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    December 23, 2021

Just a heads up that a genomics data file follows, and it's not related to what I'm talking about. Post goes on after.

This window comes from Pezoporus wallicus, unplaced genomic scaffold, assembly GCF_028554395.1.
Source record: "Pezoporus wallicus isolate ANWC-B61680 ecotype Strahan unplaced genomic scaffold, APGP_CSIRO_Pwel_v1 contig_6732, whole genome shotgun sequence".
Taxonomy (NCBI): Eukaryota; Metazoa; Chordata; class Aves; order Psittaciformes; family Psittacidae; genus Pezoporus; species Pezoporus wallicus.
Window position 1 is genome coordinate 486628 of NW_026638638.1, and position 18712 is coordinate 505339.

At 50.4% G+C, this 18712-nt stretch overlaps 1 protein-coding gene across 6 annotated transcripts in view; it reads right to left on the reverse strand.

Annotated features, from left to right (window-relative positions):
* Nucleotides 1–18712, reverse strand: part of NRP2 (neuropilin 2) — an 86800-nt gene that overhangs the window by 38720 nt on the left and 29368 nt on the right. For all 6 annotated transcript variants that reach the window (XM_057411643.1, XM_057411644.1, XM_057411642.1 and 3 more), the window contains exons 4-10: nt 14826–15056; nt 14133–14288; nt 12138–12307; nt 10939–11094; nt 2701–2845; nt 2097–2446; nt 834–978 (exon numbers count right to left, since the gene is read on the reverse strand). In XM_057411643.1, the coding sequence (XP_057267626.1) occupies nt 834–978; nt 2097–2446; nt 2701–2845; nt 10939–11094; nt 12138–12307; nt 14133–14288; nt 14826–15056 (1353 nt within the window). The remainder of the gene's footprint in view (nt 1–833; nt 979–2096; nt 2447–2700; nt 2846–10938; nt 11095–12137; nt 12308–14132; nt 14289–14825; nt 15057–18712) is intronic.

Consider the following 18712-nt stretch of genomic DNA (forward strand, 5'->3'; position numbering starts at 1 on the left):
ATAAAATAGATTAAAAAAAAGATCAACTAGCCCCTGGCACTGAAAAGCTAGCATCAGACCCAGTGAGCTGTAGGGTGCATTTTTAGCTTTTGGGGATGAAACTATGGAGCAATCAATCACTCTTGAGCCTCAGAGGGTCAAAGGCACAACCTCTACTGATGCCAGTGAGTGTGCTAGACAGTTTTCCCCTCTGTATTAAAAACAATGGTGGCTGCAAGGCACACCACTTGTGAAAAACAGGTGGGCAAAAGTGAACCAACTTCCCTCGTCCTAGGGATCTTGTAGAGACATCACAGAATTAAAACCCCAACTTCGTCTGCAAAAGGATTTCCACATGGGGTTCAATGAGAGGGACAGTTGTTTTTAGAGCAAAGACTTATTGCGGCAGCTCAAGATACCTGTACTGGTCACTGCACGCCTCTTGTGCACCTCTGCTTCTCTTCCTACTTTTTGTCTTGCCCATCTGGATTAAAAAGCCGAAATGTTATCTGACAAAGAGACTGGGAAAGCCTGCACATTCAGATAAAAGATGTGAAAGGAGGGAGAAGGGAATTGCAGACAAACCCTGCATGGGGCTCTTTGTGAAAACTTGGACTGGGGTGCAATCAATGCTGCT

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MORE ON THE BACTERIA LIVING ON YOUR TOOTHBRUSH After studying microbial communities living on bristles from used toothbrushes, Northwestern University researchers found those communities matched microbes commonly found inside the mouth and on skin. This was true no matter where the toothbrushes had been stored, including shielded behind a closed medicine cabinet door or out in the open on the edge of a sink. During the research, the team led by Erica Hartmann examined how many different types of microbes lived on the toothbrushes. They found people with better oral hygiene, who regularly flossed and used mouthwash, had toothbrushes with less diverse microbial communities. "If you practice good oral hygiene, then your toothbrush also will be relatively clean," Hartmann said. "But it's a small difference. It's not like people who regularly floss, brush and use mouthwash have no microbes and those who don't have tons. There's just a bit less diversity on toothbrushes from people who do all those things." The researchers also found that microbes from toothbrushes of people with better oral hygiene had slightly more antimicrobial-resistance genes. Hartmann said microbes with these genes did not match the human body and were likely from air or dust in the bathroom. Hartmann stresses that there's no need to be alarmed by microbes living on your toothbrush. Unless your dentist recommends otherwise, people should not reach for antimicrobial toothpastes and toothbrushes. "By using antimicrobials, you aren't just getting rid of microbes," Hartmann said. "You are pushing the surviving microbes toward antimicrobial resistance. In general, for most people, regular toothpaste is sufficient." Presented as a service to the community by Dr. Barbara Webster 1121 Warren Ave., Suite 130, Downers Grove, IL 60515 630-663-0554 9EZBEGI1D-WS MORE ON THE BACTERIA LIVING ON YOUR TOOTHBRUSH After studying microbial communities living on bristles from used toothbrushes, Northwestern University researchers found those communities matched microbes commonly found inside the mouth and on skin. This was true no matter where the toothbrushes had been stored, including shielded behind a closed medicine cabinet door or out in the open on the edge of a sink. During the research, the team led by Erica Hartmann examined how many different types of microbes lived on the toothbrushes. They found people with better oral hygiene, who regularly flossed and used mouthwash, had toothbrushes with less diverse microbial communities. "If you practice good oral hygiene, then your toothbrush also will be relatively clean," Hartmann said. "But it's a small difference. It's not like people who regularly floss, brush and use mouthwash have no microbes and those who don't have tons. There's just a bit less diversity on toothbrushes from people who do all those things." The researchers also found that microbes from toothbrushes of people with better oral hygiene had slightly more antimicrobial-resistance genes. Hartmann said microbes with these genes did not match the human body and were likely from air or dust in the bathroom. Hartmann stresses that there's no need to be alarmed by microbes living on your toothbrush. Unless your dentist recommends otherwise, people should not reach for antimicrobial toothpastes and toothbrushes. "By using antimicrobials, you aren't just getting rid of microbes," Hartmann said. "You are pushing the surviving microbes toward antimicrobial resistance. In general, for most people, regular toothpaste is sufficient." Presented as a service to the community by Dr. Barbara Webster 1121 Warren Ave., Suite 130, Downers Grove, IL 60515 630-663-0554 9EZBEGI1D-WS